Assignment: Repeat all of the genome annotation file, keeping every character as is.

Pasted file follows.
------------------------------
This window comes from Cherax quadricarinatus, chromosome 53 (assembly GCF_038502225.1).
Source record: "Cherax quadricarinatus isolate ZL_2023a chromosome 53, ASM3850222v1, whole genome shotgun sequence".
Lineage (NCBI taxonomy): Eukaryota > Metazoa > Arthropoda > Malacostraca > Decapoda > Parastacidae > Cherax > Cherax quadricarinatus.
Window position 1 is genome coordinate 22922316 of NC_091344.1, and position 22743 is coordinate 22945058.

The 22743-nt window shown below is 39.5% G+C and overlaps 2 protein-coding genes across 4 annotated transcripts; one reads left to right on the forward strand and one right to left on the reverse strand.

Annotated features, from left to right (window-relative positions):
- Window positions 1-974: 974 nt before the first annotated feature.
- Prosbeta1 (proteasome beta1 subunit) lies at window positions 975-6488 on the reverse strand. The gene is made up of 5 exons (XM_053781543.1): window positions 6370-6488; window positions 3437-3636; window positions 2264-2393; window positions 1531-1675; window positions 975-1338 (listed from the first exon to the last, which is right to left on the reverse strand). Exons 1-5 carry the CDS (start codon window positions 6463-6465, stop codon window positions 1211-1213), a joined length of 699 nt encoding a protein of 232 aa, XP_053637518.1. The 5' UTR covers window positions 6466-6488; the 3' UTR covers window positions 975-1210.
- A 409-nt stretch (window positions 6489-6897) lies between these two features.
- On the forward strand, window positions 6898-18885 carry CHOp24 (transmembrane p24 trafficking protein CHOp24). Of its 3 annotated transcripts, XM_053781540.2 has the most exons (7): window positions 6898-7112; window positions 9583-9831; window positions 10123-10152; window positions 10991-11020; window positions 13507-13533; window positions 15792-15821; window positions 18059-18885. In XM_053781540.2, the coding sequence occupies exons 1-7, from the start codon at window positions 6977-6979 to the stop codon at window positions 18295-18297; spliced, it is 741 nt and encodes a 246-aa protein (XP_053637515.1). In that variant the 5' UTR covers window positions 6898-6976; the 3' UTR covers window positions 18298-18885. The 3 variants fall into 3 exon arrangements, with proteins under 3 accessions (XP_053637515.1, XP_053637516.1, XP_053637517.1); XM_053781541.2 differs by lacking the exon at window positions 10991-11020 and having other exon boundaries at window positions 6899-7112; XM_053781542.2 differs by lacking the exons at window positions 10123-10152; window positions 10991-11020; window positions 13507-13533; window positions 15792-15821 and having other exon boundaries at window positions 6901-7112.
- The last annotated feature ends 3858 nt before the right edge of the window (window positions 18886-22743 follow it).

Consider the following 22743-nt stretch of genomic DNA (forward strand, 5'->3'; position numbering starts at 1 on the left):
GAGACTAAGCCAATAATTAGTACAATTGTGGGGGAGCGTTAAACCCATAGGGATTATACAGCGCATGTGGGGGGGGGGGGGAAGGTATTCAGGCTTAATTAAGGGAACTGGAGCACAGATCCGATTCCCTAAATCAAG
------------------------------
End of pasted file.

This window comes from Cherax quadricarinatus, chromosome 53 (assembly GCF_038502225.1).
Source record: "Cherax quadricarinatus isolate ZL_2023a chromosome 53, ASM3850222v1, whole genome shotgun sequence".
Lineage (NCBI taxonomy): Eukaryota > Metazoa > Arthropoda > Malacostraca > Decapoda > Parastacidae > Cherax > Cherax quadricarinatus.
Window position 1 is genome coordinate 22922316 of NC_091344.1, and position 22743 is coordinate 22945058.

The 22743-nt window shown below is 39.5% G+C and overlaps 2 protein-coding genes across 4 annotated transcripts; one reads left to right on the forward strand and one right to left on the reverse strand.

Annotated features, from left to right (window-relative positions):
- Window positions 1-974: 974 nt before the first annotated feature.
- Prosbeta1 (proteasome beta1 subunit) lies at window positions 975-6488 on the reverse strand. The gene is made up of 5 exons (XM_053781543.1): window positions 6370-6488; window positions 3437-3636; window positions 2264-2393; window positions 1531-1675; window positions 975-1338 (listed from the first exon to the last, which is right to left on the reverse strand). Exons 1-5 carry the CDS (start codon window positions 6463-6465, stop codon window positions 1211-1213), a joined length of 699 nt encoding a protein of 232 aa, XP_053637518.1. The 5' UTR covers window positions 6466-6488; the 3' UTR covers window positions 975-1210.
- A 409-nt stretch (window positions 6489-6897) lies between these two features.
- On the forward strand, window positions 6898-18885 carry CHOp24 (transmembrane p24 trafficking protein CHOp24). Of its 3 annotated transcripts, XM_053781540.2 has the most exons (7): window positions 6898-7112; window positions 9583-9831; window positions 10123-10152; window positions 10991-11020; window positions 13507-13533; window positions 15792-15821; window positions 18059-18885. In XM_053781540.2, the coding sequence occupies exons 1-7, from the start codon at window positions 6977-6979 to the stop codon at window positions 18295-18297; spliced, it is 741 nt and encodes a 246-aa protein (XP_053637515.1). In that variant the 5' UTR covers window positions 6898-6976; the 3' UTR covers window positions 18298-18885. The 3 variants fall into 3 exon arrangements, with proteins under 3 accessions (XP_053637515.1, XP_053637516.1, XP_053637517.1); XM_053781541.2 differs by lacking the exon at window positions 10991-11020 and having other exon boundaries at window positions 6899-7112; XM_053781542.2 differs by lacking the exons at window positions 10123-10152; window positions 10991-11020; window positions 13507-13533; window positions 15792-15821 and having other exon boundaries at window positions 6901-7112.
- The last annotated feature ends 3858 nt before the right edge of the window (window positions 18886-22743 follow it).

Consider the following 22743-nt stretch of genomic DNA (forward strand, 5'->3'; position numbering starts at 1 on the left):
GAGACTAAGCCAATAATTAGTACAATTGTGGGGGAGCGTTAAACCCATAGGGATTATACAGCGCATGTGGGGGGGGGGGGGAAGGTATTCAGGCTTAATTAAGGGAACTGGAGCACAGATCCGATTCCCTAAATCAAG